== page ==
Before Cabaret swept the Oscars it was a hit musical with its edgy themes and big numbers continuing to pack them in every time it goes out on tour.
The latest version directed by Rufus Norris is at Leeds Grand from Tuesday 3rd March. Kara Lily Hayworth plays the damaged chanteuse Sally Bowles plying her trade in Weimar Germany as the star of the debauched Kit Kat Club under the baleful eye of the malevolent Emcee.
“She’s an absolute gem of a part to play as she’s so complicated, says Kara Lily. “Sally’s not just this typical girl as on the surface she seems this fun loving, carefree character, but she has so much more going on. She is basically a tortured soul who wants to be loved, but keeps pushing people away, and I find new things in the character every day. I’m always wanted to play Sally as it’s been my dream role forever.”
“The music by Kander and Ebb doesn’t age, so I get to sing the title song, ‘Maybe This Time’, ‘Mein Herr’ and John Partridge, who is brilliant playing the Emcee, gets ‘Money, Money’ and ‘Willkommen'.
Partridge is probably best known for playing for long running character Christian Clarke in Eastenders, and he brings a different sort of physicality to a character who seems to have few, if any, redeeming features.
“He plays it differently to how I imagine other people have as he plays it quite dark and heavy. He still has that clown aspect, he’s very funny, gets the audience on side right away and he has an incredible voice.”
Perhaps the toughest ask for the stars of any musical version is to dispel in the audience’s minds the astonishing cinematic performance of Liza Minelli as Sally and Joel Grey as the Emcee, which won them Oscars.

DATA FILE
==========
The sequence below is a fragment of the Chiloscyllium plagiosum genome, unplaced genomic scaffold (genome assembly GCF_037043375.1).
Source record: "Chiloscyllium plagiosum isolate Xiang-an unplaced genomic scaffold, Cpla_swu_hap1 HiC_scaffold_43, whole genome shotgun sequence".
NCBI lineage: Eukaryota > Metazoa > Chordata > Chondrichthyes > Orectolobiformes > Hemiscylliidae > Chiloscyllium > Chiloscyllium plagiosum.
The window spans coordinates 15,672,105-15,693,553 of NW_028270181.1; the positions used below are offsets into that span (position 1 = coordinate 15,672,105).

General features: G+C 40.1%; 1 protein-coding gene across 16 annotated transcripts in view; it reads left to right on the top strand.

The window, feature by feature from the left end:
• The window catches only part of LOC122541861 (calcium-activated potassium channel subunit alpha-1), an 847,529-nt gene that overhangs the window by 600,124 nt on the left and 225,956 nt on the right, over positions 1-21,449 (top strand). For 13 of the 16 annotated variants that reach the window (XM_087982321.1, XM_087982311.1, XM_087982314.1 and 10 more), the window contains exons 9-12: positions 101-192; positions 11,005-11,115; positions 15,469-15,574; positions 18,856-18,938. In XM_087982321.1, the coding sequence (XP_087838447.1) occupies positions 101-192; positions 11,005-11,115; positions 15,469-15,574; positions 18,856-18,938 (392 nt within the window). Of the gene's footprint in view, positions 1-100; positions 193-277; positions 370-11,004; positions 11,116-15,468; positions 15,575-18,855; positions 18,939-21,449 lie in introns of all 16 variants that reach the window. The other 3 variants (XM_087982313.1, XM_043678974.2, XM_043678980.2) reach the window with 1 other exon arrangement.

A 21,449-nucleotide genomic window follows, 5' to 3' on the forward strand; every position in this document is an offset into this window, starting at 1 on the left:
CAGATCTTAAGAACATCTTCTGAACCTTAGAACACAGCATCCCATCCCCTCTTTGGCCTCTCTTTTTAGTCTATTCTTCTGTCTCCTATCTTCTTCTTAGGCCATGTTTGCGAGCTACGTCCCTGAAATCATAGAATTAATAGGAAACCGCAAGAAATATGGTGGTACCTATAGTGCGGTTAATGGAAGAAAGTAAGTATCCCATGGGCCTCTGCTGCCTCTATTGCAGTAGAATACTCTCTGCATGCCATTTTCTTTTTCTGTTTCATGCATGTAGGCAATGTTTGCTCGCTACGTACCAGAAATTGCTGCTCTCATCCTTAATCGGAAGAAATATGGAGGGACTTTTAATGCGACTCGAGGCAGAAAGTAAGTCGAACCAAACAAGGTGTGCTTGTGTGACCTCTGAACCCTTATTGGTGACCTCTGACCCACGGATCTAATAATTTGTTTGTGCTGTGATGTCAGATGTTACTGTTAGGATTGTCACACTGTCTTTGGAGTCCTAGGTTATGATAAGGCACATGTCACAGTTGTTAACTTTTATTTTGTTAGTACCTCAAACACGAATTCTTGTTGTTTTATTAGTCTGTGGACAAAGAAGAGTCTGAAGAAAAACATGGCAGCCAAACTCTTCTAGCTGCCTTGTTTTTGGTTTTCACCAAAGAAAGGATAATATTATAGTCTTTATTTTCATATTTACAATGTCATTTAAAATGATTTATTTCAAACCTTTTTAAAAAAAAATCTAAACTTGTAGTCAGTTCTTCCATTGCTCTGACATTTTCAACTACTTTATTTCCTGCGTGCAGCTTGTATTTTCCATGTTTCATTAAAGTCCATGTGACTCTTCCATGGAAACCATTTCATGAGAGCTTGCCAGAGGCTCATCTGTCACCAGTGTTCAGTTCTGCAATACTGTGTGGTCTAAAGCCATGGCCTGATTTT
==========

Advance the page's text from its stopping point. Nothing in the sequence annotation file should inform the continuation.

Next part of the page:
“The stage musical came before the film and Sally in the musical is quite different,” retorts Hayworth “She’s English in the musical where Lisa Minnelli was American, and Cliff was English, so it is the other way round in the original show. It’s different, especially this version directed by Rufus Norris, it’s quite dark so it’s not just the big musical numbers as it’s really about the storytelling.
“I love the film, and Liza Minnelli is just an absolute icon, but this is very different, so it is not too difficult to steer away from the movie.”
The other unbilled star of the movie is director Bob Fosse’s astonishing choreography, but this version’s moves have been reimagined for a new audience.
“This production was done at Lyric Theatre in the West End a few years ago, and Javier De Frutos rechoreographed it, and it is so clever.
“During Mein Herr at the top of the show we have this big set of stairs that are spun round the stage as people are jumping off and running up and down them. It’s constantly moving, so it was quite nerve racking to get to grips with that in rehearsals.”
Hayworth’s big break was playing Scouse songstress Cilla Black in a jukebox musical of her rags to riches life, so did she draw any inspiration from recreating the singer turned TV star on that hit tour.
“Cilla had this way of commanding the stage, and making people fall in love with her so easily, so there is definitely element of that in Sally,” muses Hayworth. “She has this confidence and way of walking into a room and lighting it up. Cilla had the same thing so there is a bit of a comparison to be had there.”
The national tour is underway, so the final arbitrator of whether Hayworth and Partridge have created their own unique version of this classic will be a really discerning West Yorkshire audience.
“I’ve had a lot of people saying I wasn’t expecting it to be as dark as that. It’s quite raunchy, there’s a bit of nudity in it, so it doesn’t shy away from any of the things that would have been happening at the time in Berlin as that’s what life was like.”
Cabaret is at Leeds Grand Theatre from Tuesday 3rd March to Saturday 7th March. To book 0844 8482700 or www.leedsgrandtheatre.com